Bird perches for seed dispersion in disturbed dry mountain forests: Implications for Ecological Restoration

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Viviana Berrios, Fernanda Martínez-Gálvez , Johanna Croce , Carolina Trigo , Marina Díaz-Leguizamon , Andrés Tálamo, Enrique Derlindati

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Large areas of subtropical dry mountain forests at northwest Argentine have been transformed into mountain pastures due to cattle ranching and intentional fires. Restoration of these degraded areas depends on seed dispersal from the forest remnants, dispersion mediated mainly by birds. Artificial perches are a useful ecological restoration tool because they increment the structure of the standing vegetation and encourage disperser birds to alight. We placed artificial bird perches to restore a degraded area at Campo Alegre Private Provincial Reserve at northwest Argentine. We aim to know which plant species reach the perches through the seed rain generated by birds. We placed six experimental units where we installed four artificial bird perches and four control treatments. Under each perch and control area we placed a 0.56 m2 seed trap and we collected seeds every 15 days during two consecutive summer seasons (2018-2020). All the species collected were native. Only 2 ornithocoric seeds we found in control areas. In contrast, under bird perches we collected 4994 ornithocoric seeds in total. The most abundant species was the shrub Rubus imperialis, but we also found six tree species (Scutia buxiflora, Zanthoxylum coco, Schinus mirtyfolius, Sapium haematospermum, Allophylus edulis, Blepharocalyx salicifolius). Although seed dispersion is increased by artificial perching, it is important to evaluate if such seeds are capable to germinate and establish in the disturbed areas.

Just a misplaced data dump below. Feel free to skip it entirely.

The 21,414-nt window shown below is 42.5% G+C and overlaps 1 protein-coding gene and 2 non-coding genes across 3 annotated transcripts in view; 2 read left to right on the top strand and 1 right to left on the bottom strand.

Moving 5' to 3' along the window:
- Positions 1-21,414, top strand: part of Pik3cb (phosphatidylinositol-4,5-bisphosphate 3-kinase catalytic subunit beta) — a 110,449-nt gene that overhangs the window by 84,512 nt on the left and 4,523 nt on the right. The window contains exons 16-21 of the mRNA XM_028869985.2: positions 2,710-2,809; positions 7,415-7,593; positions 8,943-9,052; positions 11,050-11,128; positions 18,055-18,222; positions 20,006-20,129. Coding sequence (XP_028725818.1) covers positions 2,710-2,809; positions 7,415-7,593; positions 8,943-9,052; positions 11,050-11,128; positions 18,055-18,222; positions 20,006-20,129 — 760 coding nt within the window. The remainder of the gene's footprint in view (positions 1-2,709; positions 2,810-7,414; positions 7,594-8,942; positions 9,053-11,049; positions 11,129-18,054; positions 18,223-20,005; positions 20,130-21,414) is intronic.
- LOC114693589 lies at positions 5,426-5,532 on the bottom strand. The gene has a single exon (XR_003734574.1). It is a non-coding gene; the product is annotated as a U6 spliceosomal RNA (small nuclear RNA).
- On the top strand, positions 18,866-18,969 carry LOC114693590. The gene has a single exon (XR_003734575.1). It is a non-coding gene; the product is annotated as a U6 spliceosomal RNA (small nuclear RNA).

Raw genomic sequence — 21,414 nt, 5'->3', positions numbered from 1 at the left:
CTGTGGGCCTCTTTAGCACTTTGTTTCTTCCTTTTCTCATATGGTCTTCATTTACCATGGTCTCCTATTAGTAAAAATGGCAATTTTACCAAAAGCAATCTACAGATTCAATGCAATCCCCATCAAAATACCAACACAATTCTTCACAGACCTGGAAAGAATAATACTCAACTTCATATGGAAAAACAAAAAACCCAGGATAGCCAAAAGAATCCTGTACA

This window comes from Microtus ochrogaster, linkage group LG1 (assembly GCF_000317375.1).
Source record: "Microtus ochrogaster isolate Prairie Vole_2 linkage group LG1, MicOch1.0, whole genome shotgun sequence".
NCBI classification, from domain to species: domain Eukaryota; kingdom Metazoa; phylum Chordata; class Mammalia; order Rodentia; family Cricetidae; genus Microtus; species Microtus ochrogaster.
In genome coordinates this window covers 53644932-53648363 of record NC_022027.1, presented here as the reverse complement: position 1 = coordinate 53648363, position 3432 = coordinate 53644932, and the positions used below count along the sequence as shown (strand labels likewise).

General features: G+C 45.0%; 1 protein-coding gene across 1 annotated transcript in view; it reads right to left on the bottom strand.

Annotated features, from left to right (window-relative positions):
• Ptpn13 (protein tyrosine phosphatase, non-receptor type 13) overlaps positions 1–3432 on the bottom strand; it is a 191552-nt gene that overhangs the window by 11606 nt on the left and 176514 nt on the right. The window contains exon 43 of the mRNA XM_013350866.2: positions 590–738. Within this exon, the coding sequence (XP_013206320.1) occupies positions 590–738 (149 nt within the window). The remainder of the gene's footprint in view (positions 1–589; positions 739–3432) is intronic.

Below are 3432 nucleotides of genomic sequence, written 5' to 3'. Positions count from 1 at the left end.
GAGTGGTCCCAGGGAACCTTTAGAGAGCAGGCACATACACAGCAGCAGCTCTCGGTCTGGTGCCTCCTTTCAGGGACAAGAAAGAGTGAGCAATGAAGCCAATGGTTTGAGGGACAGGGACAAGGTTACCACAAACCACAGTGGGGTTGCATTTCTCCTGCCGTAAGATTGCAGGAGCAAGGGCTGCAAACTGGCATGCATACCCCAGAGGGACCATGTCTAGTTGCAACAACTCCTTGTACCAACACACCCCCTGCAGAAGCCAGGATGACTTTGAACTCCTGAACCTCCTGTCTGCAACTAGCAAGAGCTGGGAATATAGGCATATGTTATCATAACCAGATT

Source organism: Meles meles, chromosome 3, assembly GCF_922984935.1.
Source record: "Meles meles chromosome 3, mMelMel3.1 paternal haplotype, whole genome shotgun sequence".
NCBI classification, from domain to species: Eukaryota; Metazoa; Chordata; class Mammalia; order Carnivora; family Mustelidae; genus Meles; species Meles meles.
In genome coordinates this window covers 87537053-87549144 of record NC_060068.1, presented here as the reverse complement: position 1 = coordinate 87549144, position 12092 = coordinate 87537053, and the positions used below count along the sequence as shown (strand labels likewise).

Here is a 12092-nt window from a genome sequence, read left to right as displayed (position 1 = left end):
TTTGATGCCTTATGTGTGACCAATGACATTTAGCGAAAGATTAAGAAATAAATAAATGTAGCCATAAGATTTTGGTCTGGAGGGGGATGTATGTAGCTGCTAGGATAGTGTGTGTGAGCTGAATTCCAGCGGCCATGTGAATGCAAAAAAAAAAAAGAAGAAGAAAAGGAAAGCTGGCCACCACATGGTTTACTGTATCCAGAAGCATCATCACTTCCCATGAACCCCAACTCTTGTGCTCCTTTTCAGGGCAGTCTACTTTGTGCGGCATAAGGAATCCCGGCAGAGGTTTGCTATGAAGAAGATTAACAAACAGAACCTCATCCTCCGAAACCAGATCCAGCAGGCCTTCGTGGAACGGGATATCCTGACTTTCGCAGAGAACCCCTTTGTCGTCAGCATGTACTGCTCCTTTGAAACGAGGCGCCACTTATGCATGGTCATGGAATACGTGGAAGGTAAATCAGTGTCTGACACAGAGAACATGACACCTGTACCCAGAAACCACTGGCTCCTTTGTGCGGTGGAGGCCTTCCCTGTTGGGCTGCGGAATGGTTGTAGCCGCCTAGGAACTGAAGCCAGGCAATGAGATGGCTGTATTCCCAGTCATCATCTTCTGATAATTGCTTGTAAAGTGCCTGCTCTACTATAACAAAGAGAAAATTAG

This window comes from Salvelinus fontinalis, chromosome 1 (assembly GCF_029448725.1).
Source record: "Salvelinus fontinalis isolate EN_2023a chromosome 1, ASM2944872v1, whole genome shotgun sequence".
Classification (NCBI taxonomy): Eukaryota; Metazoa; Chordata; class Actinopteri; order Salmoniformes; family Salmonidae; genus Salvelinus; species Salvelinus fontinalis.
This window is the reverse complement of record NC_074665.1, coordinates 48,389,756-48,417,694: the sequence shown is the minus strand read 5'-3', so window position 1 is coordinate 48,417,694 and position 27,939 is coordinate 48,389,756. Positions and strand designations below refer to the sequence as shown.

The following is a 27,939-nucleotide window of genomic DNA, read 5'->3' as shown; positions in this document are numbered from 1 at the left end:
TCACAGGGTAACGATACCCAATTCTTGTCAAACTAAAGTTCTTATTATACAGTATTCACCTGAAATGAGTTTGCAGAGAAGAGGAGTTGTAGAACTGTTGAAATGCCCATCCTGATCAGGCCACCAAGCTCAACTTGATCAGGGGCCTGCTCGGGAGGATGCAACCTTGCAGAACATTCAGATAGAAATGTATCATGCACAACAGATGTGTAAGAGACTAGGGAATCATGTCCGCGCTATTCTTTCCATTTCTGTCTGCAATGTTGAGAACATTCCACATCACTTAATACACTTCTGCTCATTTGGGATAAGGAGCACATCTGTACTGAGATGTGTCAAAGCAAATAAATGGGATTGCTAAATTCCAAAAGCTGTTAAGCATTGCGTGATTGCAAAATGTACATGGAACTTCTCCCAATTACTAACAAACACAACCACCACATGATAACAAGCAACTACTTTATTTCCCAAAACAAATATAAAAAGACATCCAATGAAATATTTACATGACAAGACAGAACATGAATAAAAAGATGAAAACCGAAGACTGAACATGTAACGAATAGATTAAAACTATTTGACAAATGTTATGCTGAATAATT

Resource Type:
Conference Presentation, SER2021

Pre-approved for CECs under SER's CERP program